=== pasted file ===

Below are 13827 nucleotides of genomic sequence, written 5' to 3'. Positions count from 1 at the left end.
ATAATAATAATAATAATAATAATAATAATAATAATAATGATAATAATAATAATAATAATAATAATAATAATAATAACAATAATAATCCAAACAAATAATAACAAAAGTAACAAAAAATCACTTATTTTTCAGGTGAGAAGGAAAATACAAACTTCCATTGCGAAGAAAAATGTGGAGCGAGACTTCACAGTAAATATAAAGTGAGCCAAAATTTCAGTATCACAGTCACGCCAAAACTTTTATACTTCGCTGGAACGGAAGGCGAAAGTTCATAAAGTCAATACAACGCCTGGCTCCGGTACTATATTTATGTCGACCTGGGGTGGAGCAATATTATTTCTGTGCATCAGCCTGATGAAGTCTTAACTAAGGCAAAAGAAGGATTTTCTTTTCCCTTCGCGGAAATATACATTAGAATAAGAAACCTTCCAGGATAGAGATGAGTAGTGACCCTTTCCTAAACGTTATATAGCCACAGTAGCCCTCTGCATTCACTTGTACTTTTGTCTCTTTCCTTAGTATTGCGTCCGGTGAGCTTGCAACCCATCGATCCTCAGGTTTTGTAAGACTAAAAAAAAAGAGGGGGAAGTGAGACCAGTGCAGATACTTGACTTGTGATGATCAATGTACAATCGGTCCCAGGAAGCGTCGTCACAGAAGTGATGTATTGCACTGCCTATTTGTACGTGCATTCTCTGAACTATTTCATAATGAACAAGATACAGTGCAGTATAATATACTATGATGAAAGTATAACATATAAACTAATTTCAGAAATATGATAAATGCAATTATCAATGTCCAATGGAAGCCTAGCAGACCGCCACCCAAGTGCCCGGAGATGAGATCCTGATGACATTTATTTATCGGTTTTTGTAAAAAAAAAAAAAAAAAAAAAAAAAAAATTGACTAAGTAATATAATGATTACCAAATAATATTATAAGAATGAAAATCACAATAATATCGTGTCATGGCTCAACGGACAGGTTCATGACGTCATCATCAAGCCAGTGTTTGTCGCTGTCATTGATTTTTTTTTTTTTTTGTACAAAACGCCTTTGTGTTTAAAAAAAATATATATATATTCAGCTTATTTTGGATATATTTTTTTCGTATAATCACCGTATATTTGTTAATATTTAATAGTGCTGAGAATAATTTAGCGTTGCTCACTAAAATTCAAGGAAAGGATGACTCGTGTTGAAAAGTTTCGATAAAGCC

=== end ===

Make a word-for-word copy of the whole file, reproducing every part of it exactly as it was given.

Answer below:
Below are 13827 nucleotides of genomic sequence, written 5' to 3'. Positions count from 1 at the left end.
ATAATAATAATAATAATAATAATAATAATAATAATAATGATAATAATAATAATAATAATAATAATAATAATAATAACAATAATAATCCAAACAAATAATAACAAAAGTAACAAAAAATCACTTATTTTTCAGGTGAGAAGGAAAATACAAACTTCCATTGCGAAGAAAAATGTGGAGCGAGACTTCACAGTAAATATAAAGTGAGCCAAAATTTCAGTATCACAGTCACGCCAAAACTTTTATACTTCGCTGGAACGGAAGGCGAAAGTTCATAAAGTCAATACAACGCCTGGCTCCGGTACTATATTTATGTCGACCTGGGGTGGAGCAATATTATTTCTGTGCATCAGCCTGATGAAGTCTTAACTAAGGCAAAAGAAGGATTTTCTTTTCCCTTCGCGGAAATATACATTAGAATAAGAAACCTTCCAGGATAGAGATGAGTAGTGACCCTTTCCTAAACGTTATATAGCCACAGTAGCCCTCTGCATTCACTTGTACTTTTGTCTCTTTCCTTAGTATTGCGTCCGGTGAGCTTGCAACCCATCGATCCTCAGGTTTTGTAAGACTAAAAAAAAAGAGGGGGAAGTGAGACCAGTGCAGATACTTGACTTGTGATGATCAATGTACAATCGGTCCCAGGAAGCGTCGTCACAGAAGTGATGTATTGCACTGCCTATTTGTACGTGCATTCTCTGAACTATTTCATAATGAACAAGATACAGTGCAGTATAATATACTATGATGAAAGTATAACATATAAACTAATTTCAGAAATATGATAAATGCAATTATCAATGTCCAATGGAAGCCTAGCAGACCGCCACCCAAGTGCCCGGAGATGAGATCCTGATGACATTTATTTATCGGTTTTTGTAAAAAAAAAAAAAAAAAAAAAAAAAAAATTGACTAAGTAATATAATGATTACCAAATAATATTATAAGAATGAAAATCACAATAATATCGTGTCATGGCTCAACGGACAGGTTCATGACGTCATCATCAAGCCAGTGTTTGTCGCTGTCATTGATTTTTTTTTTTTTTTGTACAAAACGCCTTTGTGTTTAAAAAAAATATATATATATTCAGCTTATTTTGGATATATTTTTTTCGTATAATCACCGTATATTTGTTAATATTTAATAGTGCTGAGAATAATTTAGCGTTGCTCACTAAAATTCAAGGAAAGGATGACTCGTGTTGAAAAGTTTCGATAAAGCC